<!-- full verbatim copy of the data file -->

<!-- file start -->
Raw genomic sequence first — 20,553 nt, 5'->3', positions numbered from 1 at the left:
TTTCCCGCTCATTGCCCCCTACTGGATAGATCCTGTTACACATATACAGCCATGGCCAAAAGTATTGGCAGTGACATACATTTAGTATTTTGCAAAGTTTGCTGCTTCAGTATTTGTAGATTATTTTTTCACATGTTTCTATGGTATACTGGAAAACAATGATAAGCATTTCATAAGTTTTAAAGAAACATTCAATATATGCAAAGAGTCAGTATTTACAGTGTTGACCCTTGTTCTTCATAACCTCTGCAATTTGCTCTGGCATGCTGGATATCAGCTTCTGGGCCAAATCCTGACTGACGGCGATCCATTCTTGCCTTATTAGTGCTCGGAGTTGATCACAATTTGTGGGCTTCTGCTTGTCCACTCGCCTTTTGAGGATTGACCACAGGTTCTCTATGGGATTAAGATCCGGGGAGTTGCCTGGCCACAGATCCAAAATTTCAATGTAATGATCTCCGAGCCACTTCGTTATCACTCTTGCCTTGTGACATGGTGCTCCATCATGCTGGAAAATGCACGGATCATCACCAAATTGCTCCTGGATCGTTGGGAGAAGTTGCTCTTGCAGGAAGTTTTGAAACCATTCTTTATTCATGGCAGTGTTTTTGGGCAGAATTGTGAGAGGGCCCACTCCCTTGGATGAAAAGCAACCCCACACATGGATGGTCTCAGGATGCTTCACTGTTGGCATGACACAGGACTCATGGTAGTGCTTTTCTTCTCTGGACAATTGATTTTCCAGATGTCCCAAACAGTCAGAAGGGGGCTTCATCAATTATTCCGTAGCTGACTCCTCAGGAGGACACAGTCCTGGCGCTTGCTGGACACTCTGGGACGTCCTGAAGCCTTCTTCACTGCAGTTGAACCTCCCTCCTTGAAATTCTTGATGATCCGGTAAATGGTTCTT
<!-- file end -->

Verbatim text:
Raw genomic sequence first — 20,553 nt, 5'->3', positions numbered from 1 at the left:
TTTCCCGCTCATTGCCCCCTACTGGATAGATCCTGTTACACATATACAGCCATGGCCAAAAGTATTGGCAGTGACATACATTTAGTATTTTGCAAAGTTTGCTGCTTCAGTATTTGTAGATTATTTTTTCACATGTTTCTATGGTATACTGGAAAACAATGATAAGCATTTCATAAGTTTTAAAGAAACATTCAATATATGCAAAGAGTCAGTATTTACAGTGTTGACCCTTGTTCTTCATAACCTCTGCAATTTGCTCTGGCATGCTGGATATCAGCTTCTGGGCCAAATCCTGACTGACGGCGATCCATTCTTGCCTTATTAGTGCTCGGAGTTGATCACAATTTGTGGGCTTCTGCTTGTCCACTCGCCTTTTGAGGATTGACCACAGGTTCTCTATGGGATTAAGATCCGGGGAGTTGCCTGGCCACAGATCCAAAATTTCAATGTAATGATCTCCGAGCCACTTCGTTATCACTCTTGCCTTGTGACATGGTGCTCCATCATGCTGGAAAATGCACGGATCATCACCAAATTGCTCCTGGATCGTTGGGAGAAGTTGCTCTTGCAGGAAGTTTTGAAACCATTCTTTATTCATGGCAGTGTTTTTGGGCAGAATTGTGAGAGGGCCCACTCCCTTGGATGAAAAGCAACCCCACACATGGATGGTCTCAGGATGCTTCACTGTTGGCATGACACAGGACTCATGGTAGTGCTTTTCTTCTCTGGACAATTGATTTTCCAGATGTCCCAAACAGTCAGAAGGGGGCTTCATCAATTATTCCGTAGCTGACTCCTCAGGAGGACACAGTCCTGGCGCTTGCTGGACACTCTGGGACGTCCTGAAGCCTTCTTCACTGCAGTTGAACCTCCCTCCTTGAAATTCTTGATGATCCGGTAAATGGTTCTT